Like most websites, the website of the University of Humanistic Studies uses cookies. Dutch regulations require websites to ask for approval the first time the site is visited. More information

Naar de inhoud
kosmopolis institute
world citizenship
Kromme Nieuwegracht 29, 3512 HD, Utrecht

T +31 30 239 02 00,

Kosmopolis Institute Publications Day 18: Masterchef – Monsoon School Style

Day 18: Masterchef – Monsoon School Style


Dinnertime was special today. In a unique display of pluralism come to life, the participants presented an array of mouth watering delicacies special to their country or region. While the Indonesians prepared some lovely gado-gado (i am the biggest fan of the sweet peanut sauce) and mouth-watering kolak for desert, there were colourful juices accompanying  the exotic sounding omukyeere omutokose, omugoyo, kasooli omufumbe and enva ze bijanjaalo by the Ugandans (i love the names almost as much as the dishes themselves!). The Dutch made some lovely pancakes and the most delicious apple pie, which we were still happily munching on the next day as well. The Indians made Mughlai chicken (Hasnain laboured over this from 4 pm onwards, with long-distance guidance from his sister, and I have it from good sources that it was heavenly –being vegetarian I couldn’t taste it myself), pitika, which is a typical dish from the North-east and street food like papdi chaat and golgappe. We also had a special surprise of ‘theplas’ (a gujarati specialty) prepared by our teachers!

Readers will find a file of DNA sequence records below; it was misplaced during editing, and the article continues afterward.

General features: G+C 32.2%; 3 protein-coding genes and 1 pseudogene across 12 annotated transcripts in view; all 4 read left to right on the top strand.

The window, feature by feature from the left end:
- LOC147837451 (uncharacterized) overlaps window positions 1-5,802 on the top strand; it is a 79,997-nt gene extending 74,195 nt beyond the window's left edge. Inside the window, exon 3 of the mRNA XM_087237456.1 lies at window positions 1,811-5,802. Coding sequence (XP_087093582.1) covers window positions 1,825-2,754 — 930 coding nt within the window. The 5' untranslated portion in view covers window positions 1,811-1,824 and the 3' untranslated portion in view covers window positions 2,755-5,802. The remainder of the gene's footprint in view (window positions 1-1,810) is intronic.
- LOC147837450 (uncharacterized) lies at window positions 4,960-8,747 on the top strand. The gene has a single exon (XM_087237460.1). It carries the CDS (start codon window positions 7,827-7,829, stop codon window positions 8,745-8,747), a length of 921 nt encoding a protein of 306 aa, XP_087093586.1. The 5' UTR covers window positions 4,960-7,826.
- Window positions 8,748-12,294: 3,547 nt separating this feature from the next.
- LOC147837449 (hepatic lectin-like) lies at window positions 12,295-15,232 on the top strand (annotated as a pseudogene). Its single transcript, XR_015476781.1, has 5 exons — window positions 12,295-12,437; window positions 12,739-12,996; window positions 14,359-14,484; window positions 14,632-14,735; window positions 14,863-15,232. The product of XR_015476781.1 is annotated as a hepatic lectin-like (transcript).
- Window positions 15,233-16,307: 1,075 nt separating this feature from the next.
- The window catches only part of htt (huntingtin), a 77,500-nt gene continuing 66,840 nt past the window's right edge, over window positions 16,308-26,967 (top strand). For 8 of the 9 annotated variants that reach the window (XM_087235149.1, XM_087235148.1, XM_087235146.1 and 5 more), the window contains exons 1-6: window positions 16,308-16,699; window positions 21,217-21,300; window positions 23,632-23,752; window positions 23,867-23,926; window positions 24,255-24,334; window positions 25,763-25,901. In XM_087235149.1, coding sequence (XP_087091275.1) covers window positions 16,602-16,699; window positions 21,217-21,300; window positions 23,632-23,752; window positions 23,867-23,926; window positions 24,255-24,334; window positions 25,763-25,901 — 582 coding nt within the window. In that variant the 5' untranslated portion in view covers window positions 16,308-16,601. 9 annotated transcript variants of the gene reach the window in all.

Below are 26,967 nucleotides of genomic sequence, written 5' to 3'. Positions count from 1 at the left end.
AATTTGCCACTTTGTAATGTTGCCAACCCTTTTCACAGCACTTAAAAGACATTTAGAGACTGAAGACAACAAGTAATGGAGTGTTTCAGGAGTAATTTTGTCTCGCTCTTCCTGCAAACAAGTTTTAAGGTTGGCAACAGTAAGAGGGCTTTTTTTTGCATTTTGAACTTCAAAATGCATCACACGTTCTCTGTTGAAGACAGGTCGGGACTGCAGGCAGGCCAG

An account of the food prepared as above hides the real story – the utter madness of the preparation process! The Monsooners literally overtook the kitchen and dining hall, furiously chopping, grinding, mixing, washing, cooking, and rushing about with plentiful instructions for their fellow cooks, or with flashing cameras. How Mr. Mohan and the kitchen staff put up with our mayhem is beyond me – that they actually helped us speaks volumes about their patience and tolerance!!


Even the real story above does not explain the true essence of the event – in one word, it was – FUN! With Justine playing the DJ of the day, there was a selection of dance music from around the world, keeping our feet thumping while our mouths chewed. Laughter filled the room above the sound of the music, and we taught each other typical dance steps from our own countries.

Of all the memories we carry back home from the Monsoon School, I am quite certain that our Pluralism Dinner will hold a special place for each of us. It was our own unique way of saying thank you to all the others, and of appreciating and celebrating our cultural diversity.

Vaneesha Jain is an Indian advocate by qualification, and a nomad at heart.